The Miller family re-gained their twin houses but were denied compensation to restore the dwelling. Miller, a respected merchant, sold the house in 1865 to Edward S. Hough. A photograph taken in 1960 shows the twin doors but some time afterward, they were altered to the current one door entrance.
Jacobs and Wilbur were deeply saddened by the news that President Lincoln had been shot and killed by an assassin’s bullet, but they left Alexandria knowing their labor bore fruits.
After the war, Jacobs traveled to Savannah, returned to her native Edenton, and then spent time in New York and Cambridge, Massachusetts. She then moved to Washington in 1877. Yellin notes the city was “the center of the black aristocracy, and where “negroes had made greater strides than anywhere else.”
Jacobs opened up a boarding house that catered to both blacks and whites. She was also pleased to be reunited with Wilbur.
To the end Jacobs was helping others, despite the onset of age and illness. In 1897, she passed away in Washington, and was buried in Cambridge.
After the end of the war, Wilbur moved to the federal city and stayed there for the rest of her life. She worked some with Jacobs and also with suffragists and women’s rights advocates. When the Patent Office hired her as a clerk, she became their first female employee. Wilbur died in 1895 in Washington and was buried in her home state.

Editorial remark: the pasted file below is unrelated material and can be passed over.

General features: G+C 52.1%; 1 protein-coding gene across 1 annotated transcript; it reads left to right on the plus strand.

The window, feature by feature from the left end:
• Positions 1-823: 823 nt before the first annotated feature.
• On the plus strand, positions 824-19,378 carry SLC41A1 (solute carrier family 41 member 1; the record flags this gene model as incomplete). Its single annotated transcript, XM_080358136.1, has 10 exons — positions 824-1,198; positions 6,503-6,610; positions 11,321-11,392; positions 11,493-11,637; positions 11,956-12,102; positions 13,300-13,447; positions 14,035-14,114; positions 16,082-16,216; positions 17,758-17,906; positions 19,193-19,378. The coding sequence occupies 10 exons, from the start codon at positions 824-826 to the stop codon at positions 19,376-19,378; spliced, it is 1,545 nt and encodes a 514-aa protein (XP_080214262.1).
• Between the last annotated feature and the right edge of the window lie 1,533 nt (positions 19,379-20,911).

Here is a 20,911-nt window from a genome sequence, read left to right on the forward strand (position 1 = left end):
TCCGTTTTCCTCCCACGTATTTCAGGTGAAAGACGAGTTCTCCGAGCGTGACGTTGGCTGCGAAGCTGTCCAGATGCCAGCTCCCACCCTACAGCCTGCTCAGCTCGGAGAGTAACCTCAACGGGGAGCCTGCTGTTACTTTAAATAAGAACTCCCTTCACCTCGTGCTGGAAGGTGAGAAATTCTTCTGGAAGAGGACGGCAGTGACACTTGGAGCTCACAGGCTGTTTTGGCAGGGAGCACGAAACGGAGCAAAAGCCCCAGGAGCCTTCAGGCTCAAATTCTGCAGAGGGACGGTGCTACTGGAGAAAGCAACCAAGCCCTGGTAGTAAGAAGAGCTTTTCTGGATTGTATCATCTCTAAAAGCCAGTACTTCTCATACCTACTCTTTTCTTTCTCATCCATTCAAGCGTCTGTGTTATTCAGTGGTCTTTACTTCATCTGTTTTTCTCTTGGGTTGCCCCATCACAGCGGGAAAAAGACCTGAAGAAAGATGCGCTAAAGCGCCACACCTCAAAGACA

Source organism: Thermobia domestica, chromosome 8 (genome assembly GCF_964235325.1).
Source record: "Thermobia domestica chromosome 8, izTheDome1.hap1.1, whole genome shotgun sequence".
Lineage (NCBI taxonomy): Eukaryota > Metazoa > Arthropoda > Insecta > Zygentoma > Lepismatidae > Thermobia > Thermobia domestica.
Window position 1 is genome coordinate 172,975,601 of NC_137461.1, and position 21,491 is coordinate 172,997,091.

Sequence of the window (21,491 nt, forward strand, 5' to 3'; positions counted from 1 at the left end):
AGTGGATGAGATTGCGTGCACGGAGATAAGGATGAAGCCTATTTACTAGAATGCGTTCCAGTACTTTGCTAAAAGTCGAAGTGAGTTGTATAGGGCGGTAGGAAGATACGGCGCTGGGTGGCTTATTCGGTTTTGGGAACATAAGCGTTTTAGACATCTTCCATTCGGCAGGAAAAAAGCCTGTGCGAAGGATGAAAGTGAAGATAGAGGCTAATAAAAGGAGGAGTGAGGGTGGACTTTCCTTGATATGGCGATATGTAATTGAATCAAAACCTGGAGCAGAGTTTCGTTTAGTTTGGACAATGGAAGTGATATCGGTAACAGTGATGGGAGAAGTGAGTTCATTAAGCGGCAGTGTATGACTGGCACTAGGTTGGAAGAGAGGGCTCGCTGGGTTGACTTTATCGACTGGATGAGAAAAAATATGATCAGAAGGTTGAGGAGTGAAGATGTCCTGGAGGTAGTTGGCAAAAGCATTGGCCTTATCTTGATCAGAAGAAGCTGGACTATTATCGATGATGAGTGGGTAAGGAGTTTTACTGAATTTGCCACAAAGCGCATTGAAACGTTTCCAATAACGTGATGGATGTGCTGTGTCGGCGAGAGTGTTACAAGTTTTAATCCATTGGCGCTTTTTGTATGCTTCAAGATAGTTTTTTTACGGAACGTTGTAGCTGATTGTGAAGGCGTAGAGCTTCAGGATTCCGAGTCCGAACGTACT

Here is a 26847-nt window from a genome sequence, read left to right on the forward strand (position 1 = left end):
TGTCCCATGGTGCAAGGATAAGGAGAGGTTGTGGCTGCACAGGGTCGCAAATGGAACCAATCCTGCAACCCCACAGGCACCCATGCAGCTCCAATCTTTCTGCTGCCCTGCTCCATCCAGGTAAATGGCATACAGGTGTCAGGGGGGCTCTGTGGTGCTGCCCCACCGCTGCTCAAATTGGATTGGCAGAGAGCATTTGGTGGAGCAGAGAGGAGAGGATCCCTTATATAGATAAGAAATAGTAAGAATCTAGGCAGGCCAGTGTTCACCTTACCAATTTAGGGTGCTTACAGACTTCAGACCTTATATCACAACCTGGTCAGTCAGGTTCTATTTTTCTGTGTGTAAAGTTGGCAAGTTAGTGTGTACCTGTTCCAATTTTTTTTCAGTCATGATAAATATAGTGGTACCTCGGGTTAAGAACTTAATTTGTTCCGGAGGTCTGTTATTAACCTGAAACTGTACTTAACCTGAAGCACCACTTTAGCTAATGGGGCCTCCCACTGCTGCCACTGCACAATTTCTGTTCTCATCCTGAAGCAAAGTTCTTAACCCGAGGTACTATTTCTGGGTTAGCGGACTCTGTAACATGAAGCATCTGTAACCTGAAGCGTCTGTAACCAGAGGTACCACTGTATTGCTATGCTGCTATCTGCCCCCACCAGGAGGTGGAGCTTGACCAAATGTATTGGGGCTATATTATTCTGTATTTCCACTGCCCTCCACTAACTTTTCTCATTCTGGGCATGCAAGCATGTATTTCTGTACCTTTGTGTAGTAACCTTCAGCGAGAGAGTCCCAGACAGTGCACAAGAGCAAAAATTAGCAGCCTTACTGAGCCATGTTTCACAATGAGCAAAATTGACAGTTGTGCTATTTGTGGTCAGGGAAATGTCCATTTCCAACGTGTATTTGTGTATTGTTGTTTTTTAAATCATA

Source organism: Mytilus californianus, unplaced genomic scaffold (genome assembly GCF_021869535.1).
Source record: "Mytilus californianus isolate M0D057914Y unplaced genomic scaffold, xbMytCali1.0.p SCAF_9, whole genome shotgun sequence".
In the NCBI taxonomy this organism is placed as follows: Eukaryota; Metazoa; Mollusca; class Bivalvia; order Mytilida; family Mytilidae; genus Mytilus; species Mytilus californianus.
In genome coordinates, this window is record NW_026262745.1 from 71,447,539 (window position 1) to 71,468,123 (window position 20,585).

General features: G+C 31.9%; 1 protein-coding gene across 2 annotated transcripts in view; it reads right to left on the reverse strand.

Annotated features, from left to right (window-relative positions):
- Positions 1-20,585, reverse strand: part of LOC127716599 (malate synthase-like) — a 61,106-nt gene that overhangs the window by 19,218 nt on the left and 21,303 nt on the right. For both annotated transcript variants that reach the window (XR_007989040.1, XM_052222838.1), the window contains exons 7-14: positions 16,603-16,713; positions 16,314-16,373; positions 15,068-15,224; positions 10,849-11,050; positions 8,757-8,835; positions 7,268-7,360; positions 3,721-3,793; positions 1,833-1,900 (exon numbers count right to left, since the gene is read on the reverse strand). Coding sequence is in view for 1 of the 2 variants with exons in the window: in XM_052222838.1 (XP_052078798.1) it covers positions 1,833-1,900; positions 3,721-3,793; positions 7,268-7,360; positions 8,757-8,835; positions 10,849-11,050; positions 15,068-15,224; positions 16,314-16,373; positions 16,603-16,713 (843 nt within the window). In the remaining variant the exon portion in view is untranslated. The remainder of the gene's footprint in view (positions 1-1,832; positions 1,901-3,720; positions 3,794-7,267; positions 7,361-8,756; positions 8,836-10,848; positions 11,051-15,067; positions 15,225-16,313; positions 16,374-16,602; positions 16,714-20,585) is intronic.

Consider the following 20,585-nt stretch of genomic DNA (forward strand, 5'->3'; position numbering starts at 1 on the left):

Jacobs and Wilbur lived a full life of giving, and touched many hearts in Alexandria. An historical marker would be our way of remembering their kindness, caring and heroic actions. Perhaps one will be erected at the South Washington dwelling where they lived and worked together. Mention of the Miller family’s eviction should also be included. Although not as much as others, they suffered too.
“The Harriet Jacobs Family Papers,” Jean Fagan Yellin
“Harriet Jacobs, A Life,” Jean Fagan Yellin
“A House Divided Still Stands: The Contraband Hospital and Alexandria Freedmen’s Aid Workers” by Tim Dennee and the Friends of Freedmen’s Cemetery
Letters from Julia Wilbur, Nov. 5, 1862, through Feb. 8, 1865. From the Rochester Ladies’ Anti-Slavery Society Papers, 1861-1868, William L. Clements Library, University of Michigan. Transcribed by Paula Whitacre, published at Alexandria Archaeology.
African-American Civilians and Soldiers Treated at Claremont Smallpox Hospital, Fairfax County, Virginia, 1862-1865
Duke Street House
Wilbur initially lived at a boarding house on the corner of Duke and Columbus. It’s uncertain to me which corner that is. A map that Wally Pippenger and John Huennekens came up (published in the Jacobs letters book that Yellin edited) shows it on the northwest corner. A Greek-Revival house stands at 801 Duke Street, which is on the northwest corner.
The Pippenger-Huennekens map shows the Jacobs school as being on the northwest corner.
A photograph, however, from the Robert Langmuir Collection of African-American Photographs collection (published in Yellin’s biography of Jacobs and used as the cover), leads me to believe it was on the northeast corner.